'Hypo'-thetically Speaking

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Harvard Medical School
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'Hypo'-thetically Speaking

Beth Israel Deaconess Medical Center

Last reviewed February 27, 2013

It is likely that your doctor routinely uses words or phrases when speaking with other doctors that would sound foreign to you unless you have a medical background. Although it might sound like a jumble of long words and phrases, many of the terms have common roots, prefixes or suffixes. Knowing a few of these can go a long way in deciphering what may otherwise be incomprehensible "medicalese."

When Your Doctor Is Saying Less

Consider the following: hypothyroid, hypotension, hypocalcemia. The suffix "hypo-" in each of these words means "too little" of whatever follows. Consider "aplastic", "anovulatory" or "avascular." The "a" (or "an") that begins each of these means "lacking" whatever follows. So, these terms translate as follows:

  • Hypothyroid — an underactive thyroid gland
  • Hypotension — low blood pressure
  • Hypocalcemia — low blood calcium level
  • Aplastic — not developed or non-functioning, as in aplastic anemia
  • Anovulatory — not ovulating
  • Avascular — without a blood supply

Why It Matters

It is important that you understand your health care professional for several reasons: to know why you have symptoms, to know how to take your medicines and why they were prescribed, and to know what to expect. That means you both must use the same language, whether it is medical and technical, or the language of the layperson. I favor the latter — that is, I believe it is usually best if a doctor speaks the language of the patient rather than the other way around.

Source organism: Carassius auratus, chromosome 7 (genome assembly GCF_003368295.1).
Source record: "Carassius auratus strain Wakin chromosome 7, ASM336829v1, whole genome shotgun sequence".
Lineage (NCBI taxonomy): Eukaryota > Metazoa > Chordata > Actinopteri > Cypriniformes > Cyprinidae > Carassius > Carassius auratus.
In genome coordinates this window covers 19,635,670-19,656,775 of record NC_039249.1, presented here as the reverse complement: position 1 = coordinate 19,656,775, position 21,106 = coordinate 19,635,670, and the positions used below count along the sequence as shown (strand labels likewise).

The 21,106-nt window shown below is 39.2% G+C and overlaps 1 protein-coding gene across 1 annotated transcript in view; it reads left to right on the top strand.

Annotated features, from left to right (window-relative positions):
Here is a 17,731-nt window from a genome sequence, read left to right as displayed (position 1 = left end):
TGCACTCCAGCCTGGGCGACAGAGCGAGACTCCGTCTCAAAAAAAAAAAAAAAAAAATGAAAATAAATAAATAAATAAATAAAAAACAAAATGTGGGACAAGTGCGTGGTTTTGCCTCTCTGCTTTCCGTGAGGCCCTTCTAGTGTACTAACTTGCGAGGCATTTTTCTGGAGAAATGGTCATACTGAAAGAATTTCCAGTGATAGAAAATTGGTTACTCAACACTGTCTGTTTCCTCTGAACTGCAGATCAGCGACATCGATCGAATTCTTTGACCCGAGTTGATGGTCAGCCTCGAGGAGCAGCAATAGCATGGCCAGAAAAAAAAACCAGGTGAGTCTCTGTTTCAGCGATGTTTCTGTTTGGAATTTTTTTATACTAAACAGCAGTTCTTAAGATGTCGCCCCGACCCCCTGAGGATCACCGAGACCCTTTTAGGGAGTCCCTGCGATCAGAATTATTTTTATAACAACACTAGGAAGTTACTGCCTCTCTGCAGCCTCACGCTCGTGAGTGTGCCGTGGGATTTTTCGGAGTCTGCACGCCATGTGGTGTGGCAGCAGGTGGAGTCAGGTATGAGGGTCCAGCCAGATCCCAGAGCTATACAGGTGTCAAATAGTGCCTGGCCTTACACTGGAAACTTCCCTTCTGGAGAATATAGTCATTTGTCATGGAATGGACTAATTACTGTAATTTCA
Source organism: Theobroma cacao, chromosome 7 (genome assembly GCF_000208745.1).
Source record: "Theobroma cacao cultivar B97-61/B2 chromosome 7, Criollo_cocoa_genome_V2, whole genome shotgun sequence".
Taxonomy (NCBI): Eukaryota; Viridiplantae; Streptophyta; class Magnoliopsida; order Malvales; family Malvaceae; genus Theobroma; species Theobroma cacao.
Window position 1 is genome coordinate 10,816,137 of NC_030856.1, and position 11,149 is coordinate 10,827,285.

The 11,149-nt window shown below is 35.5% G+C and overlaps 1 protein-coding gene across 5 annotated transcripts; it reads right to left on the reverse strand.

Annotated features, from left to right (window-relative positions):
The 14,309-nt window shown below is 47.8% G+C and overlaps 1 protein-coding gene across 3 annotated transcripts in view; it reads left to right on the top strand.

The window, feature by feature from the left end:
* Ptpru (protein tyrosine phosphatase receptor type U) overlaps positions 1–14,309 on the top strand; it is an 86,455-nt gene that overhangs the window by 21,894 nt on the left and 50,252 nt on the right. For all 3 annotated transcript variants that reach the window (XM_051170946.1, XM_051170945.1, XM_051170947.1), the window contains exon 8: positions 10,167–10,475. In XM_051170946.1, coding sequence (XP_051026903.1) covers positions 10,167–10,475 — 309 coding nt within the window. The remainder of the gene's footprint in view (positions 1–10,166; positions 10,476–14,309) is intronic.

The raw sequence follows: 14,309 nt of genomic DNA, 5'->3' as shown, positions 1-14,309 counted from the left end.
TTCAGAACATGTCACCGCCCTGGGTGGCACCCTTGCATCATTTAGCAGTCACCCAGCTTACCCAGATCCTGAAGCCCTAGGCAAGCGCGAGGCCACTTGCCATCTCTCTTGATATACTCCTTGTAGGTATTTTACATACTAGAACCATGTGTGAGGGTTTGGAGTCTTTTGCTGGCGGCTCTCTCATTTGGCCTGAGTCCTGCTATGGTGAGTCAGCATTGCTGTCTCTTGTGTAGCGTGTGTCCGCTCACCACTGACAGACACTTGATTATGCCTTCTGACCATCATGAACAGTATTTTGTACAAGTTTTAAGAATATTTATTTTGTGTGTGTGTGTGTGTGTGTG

Invariably, however, medical terms will appear in written reports, communication between doctors, and often in the explanations doctors give to patients. If the information is not understood, it makes the worry over one's health even greater. Anything you or your doctor can do to reduce that worry is worth the effort. Your doctor can use language that you understand. And you can learn a bit of your doctor's language.

The Bottom Line

Some words are the same in more than one language. For example, "carton" is the same in English as in Spanish. Unfortunately, that seems to occur rarely in "medicalese." So learn what you can about your medical conditions and the terms that describe it; if you do not understand something your doctor has said, ask for a clarification. Many people assume the worst when they hear a term they don't understand, and there are already plenty of things to worry about without that caused by an ill-chosen phrase.

There is almost always a perfectly acceptable "translation" that can inform you without losing any of the term's meaning. Insist on that translation if you don't understand; but just in case, learn what you can of the medical lingo that applies to your health or to the health of those who are close to you.

Robert H. Shmerling, M.D., is associate physician at Beth Israel Deaconess Medical Center and associate professor at Harvard Medical School. He has been a practicing rheumatologist for over 20 years at Beth Israel Deaconess Medical Center. He is an active teacher in the Internal Medicine Residency Program, serving as the Robinson Firm Chief. He is also a teacher in the Rheumatology Fellowship Program.

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Last updated February 27, 2013

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